This process also allows the baseball community to learn about forgotten players like Jack Glasscock who (according to the SABR Biography Project) "is considered by many to have been the best shortstop of the nineteenth century, earning him the accolade “King of the Shortstops.” It seems to me that this forgotten player deserves to be in the Hall of Fame.


But, if the argument is that this process selects too many players too quickly, then the process can be reduced to just three WAR players each year. (To be honest, I wanted to use three as my measurement, but I figured it was best to group the first four players together to get those debates out of the way at the start.)


If we went with three WAR players per year, it would be quite a while before we ever reached players without Hall-Worthy statistics. (And, if the PED debate was ended and those players were also let in, this process would take even longer.)


2025: Zack Greinke, Jim McCormick, Bill Dahlen


2026: Lou Whitaker, Bobby Grich, Rick Reushel


2027: Kenny Lofton, Graig Nettles, Kevin Brown


2028: Dwight Evans, Tony Mullane, Buddy Bell


2029: Luis Tiant, Willie Randolph, Reggie Smith


2030: Ken Boyer, David Cone, Jack Glasscock


2031: Tommy John, Sal Bando, Tommy Bond


Once and for all, over a very long (but very fair process) the Hall of Fame would be able to include the worthy players who have been left out and/or forgotten.


It's time we do this. It's time for the Hall of Fame to be the place where all the best players are recognized - doing so only enhances the sport.


Let's go to WAR to fix the Baseball Hall of Fame.

32 commentaires


Jeff Korell
Jeff Korell
27 févr.

I am not a fan of Pete Rose. I don't like him as a person. He always played for teams I rooted against, so I was always rooting against Pete Rose. There was the alleged statutory rape charge. And worst of all, he bet on baseball, including on his own team. With all of that being said, the Hall Of Fame seems extremely incomplete as long as Pete Rose is not in it. There are many people in the Hall Of Fame who were not model citizens, and in fact, were terrible people off the field. Some were terrible people even on the field (I won't name names). But I think the Hall Of Fame should be specifically …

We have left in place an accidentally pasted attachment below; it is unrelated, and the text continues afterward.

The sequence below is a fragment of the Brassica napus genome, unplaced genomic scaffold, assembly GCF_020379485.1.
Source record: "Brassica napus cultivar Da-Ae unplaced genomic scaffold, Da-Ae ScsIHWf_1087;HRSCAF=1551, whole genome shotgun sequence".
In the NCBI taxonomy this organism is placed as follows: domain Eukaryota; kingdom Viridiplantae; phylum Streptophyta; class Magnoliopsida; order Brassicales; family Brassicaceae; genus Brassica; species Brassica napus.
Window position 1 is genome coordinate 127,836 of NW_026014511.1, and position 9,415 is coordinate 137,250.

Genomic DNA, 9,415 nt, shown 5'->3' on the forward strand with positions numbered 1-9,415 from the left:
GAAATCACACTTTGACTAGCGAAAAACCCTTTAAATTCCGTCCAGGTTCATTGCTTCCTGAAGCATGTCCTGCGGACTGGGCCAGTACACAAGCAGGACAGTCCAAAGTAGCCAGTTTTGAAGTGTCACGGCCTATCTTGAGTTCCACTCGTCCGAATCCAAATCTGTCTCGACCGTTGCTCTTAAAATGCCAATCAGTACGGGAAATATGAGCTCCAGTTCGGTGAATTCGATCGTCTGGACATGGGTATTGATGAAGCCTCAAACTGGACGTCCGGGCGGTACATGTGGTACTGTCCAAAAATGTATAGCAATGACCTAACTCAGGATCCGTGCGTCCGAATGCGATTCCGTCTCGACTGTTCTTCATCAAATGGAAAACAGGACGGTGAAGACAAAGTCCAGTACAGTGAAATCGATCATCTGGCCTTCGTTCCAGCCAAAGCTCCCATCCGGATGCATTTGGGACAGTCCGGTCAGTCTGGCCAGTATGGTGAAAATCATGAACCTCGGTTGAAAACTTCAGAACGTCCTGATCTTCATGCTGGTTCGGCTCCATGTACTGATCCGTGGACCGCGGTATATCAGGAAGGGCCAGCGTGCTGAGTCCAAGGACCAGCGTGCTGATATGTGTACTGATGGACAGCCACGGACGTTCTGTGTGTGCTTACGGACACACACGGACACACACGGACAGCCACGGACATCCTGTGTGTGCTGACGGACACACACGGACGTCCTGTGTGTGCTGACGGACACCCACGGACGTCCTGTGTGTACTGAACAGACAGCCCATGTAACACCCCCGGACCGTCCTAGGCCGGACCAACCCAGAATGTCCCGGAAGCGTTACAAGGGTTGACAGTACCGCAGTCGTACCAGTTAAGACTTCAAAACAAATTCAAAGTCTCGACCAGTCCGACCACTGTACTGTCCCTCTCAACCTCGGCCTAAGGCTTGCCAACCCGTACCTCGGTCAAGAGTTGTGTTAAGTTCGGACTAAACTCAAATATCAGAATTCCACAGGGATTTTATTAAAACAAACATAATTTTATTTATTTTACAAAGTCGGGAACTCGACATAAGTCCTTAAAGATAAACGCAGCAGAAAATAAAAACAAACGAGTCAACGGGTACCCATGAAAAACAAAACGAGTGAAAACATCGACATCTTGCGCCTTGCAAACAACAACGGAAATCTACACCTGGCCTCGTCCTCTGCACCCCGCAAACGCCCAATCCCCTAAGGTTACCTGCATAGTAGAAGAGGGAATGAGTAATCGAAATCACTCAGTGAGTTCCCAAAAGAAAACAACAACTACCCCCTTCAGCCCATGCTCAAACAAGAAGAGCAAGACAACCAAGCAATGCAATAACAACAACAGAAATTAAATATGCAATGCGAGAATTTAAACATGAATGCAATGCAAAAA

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Jeff Korell
Jeff Korell
28 févr.
En réponse à

LOL!

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Mike Whiteman
27 févr.

I can respect having a standard of some type for induction.


But gosh, without the buildup and following revealed votes, what will I do all winter?


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Paul Semendinger
Paul Semendinger
27 févr.
En réponse à

This would be in addition to the BBWAA vote.

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Robert Malchman
Robert Malchman
27 févr.

I don't see getting people into the Hall of Fame as anywhere near as important as getting the undeserving ones out. There should be a retention vote ever 25 or 30 or 40 years (I'm flexible on that), and if you don't get over 50%, your plaque get crowbarred off the wall. Goodbye Rabbit Maranville and Rick Ferrell and all of Frankie Frisch's cronies! And with a little luck, goodbye Cap Anson, may your racist soul roast in eternity.

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bgrindler1
27 févr.

There are already some unofficial standards: 300 Wins, 3,000 hits, it used to be 500 home runs, but that has been thrown into disarray due to PEDS.

I don't think having a hard standard works, as statistics do not tell the whole story. For example I have seen many people question why Rabbit Maranville is in the Hall of Fame based on just traditional statistics, though when you read a biography of him it states that he was considered one of the best defensive shortstops of his time. In the future some people might say the same thing about Ozzie Smith, as defensive is really something you have to see.

Plus we wouldn't have these debates if such hard standards…

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bgrindler1
28 févr.
En réponse à

Actually all that were listed, with the cravat that I'd have to do more research on the 1800s players, and if I had a vote I would vote for Tommy John.

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Melfman1
Melfman1
27 févr.

I definitely see your point. I just think that WAR has become the new metric to gauge player’s value and I think it leaves much to be desired (more from a batter’s standpoint than on the pitching end).

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Paul Semendinger
Paul Semendinger
27 févr.
En réponse à

I'm all good with a different metric...